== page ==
- Documentation. Traditional BC documentation is shrinking. This shrinkage is inevitable and unstoppable, and our job as BC professionals is to recognize the change and adapt to it. The 300-page recovery plan is a thing of the past. The younger generation lacks the attention span to wade through such doorstops. What’s more, our experience with our Silicon Valley clients shows wordy documents are not necessary. Digital natives are adept at making their way through the internet by intuiting connections and skipping around, and they can do the same thing with recovery documentation. The focus moving forward is going to be on concise, checklist-type plans that set forth only what a seasoned pro might forget. Honestly, when I look back at some of the huge plans we wrote in the past, I wonder what we were thinking. If I were doing those engagements now, I would make them much lighter from a documentation perspective and put a lot more emphasis on our next and last topic, training and exercises.
- Training and exercises. When it comes to training and exercises, many organizations continue to cling to the old way of doing things even as it would be better for all involved if a shift was made to newer approaches that have already proven themselves to be highly effective. The old school approach to educating staff on recovery procedures is for the BC staff to hold a big, once-a-year training session where a BC person goes through a deck of 40 slides and the employees struggle to keep their eyes open. There is a better way and the heightened threat matrix and all the other challenges we discussed above demand and deserve that it be used. Moving forward, enlightened companies will devise training programs that focus on actively involving employees in solving outage-related problems, begin holding numerous mini-exercises throughout the year, and employ chaos testing, in which recovery exercises are made harder by the introduction of unplanned challenges.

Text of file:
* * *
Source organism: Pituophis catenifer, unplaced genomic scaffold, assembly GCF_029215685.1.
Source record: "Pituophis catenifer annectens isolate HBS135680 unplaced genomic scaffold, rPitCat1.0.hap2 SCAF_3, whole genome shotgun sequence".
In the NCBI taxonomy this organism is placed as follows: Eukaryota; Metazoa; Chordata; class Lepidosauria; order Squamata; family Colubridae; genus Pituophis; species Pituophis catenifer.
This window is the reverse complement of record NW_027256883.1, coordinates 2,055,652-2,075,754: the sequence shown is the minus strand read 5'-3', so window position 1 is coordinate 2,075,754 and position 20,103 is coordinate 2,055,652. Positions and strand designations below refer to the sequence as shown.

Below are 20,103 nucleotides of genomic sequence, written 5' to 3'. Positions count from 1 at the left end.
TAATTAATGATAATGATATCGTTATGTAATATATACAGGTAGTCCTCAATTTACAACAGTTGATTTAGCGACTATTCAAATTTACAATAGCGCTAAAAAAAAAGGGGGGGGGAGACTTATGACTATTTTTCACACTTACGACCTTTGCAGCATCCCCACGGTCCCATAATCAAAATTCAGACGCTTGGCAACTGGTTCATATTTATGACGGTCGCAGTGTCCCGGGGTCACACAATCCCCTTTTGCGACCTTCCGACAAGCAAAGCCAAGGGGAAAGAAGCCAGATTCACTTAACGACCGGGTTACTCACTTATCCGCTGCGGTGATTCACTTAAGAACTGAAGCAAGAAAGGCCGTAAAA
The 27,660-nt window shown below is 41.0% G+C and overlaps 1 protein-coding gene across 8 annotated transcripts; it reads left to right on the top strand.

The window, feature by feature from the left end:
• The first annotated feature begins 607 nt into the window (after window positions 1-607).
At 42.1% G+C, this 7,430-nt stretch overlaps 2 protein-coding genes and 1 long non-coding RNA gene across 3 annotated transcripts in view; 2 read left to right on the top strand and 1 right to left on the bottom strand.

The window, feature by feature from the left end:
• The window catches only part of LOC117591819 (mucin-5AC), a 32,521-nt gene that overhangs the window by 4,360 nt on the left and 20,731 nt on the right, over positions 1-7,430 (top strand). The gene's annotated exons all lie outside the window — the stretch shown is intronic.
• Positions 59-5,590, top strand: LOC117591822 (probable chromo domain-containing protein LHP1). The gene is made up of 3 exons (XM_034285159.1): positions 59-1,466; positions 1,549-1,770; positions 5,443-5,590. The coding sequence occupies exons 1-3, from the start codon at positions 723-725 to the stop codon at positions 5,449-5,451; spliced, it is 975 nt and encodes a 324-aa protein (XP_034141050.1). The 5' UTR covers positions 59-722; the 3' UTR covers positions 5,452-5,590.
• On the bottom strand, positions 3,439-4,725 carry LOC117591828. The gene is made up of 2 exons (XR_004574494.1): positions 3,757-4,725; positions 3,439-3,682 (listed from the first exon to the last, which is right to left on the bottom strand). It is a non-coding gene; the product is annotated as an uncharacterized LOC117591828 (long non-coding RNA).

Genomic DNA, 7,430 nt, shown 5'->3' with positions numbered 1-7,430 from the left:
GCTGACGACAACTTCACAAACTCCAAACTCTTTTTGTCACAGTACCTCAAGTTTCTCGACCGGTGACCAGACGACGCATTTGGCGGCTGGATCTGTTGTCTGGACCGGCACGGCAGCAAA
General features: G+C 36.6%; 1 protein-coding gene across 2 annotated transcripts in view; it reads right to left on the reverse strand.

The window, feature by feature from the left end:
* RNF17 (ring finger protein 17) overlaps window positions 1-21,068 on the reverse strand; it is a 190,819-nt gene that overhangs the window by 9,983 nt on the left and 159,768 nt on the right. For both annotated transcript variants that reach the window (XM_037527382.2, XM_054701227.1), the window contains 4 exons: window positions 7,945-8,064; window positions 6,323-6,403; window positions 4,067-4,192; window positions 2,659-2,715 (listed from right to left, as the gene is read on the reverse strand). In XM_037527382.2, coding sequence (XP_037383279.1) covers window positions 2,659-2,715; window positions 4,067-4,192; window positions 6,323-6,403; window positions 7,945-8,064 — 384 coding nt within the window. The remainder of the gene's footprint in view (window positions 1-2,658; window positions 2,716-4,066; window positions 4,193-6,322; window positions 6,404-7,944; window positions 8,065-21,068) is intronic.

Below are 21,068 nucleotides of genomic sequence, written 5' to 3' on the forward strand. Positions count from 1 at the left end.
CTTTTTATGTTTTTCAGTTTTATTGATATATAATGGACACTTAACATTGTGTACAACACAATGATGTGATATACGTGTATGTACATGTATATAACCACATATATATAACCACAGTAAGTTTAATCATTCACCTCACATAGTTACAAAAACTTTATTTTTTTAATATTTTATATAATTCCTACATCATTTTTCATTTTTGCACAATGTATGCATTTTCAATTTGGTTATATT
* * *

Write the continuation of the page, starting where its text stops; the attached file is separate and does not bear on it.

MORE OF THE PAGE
And One Area That Hasn’t Changed
There you have seven areas where BC is undergoing great change—and where BC professionals need to adapt if they wish to continue to protect their companies and prosper in their careers.
We now come to a contrasting topic I mentioned in the beginning: the important area where BC has not changed. This is the area of fundamental BC concepts and methodology, and the need for BC professionals to understand these things inside and out if they hope to have a positive impact.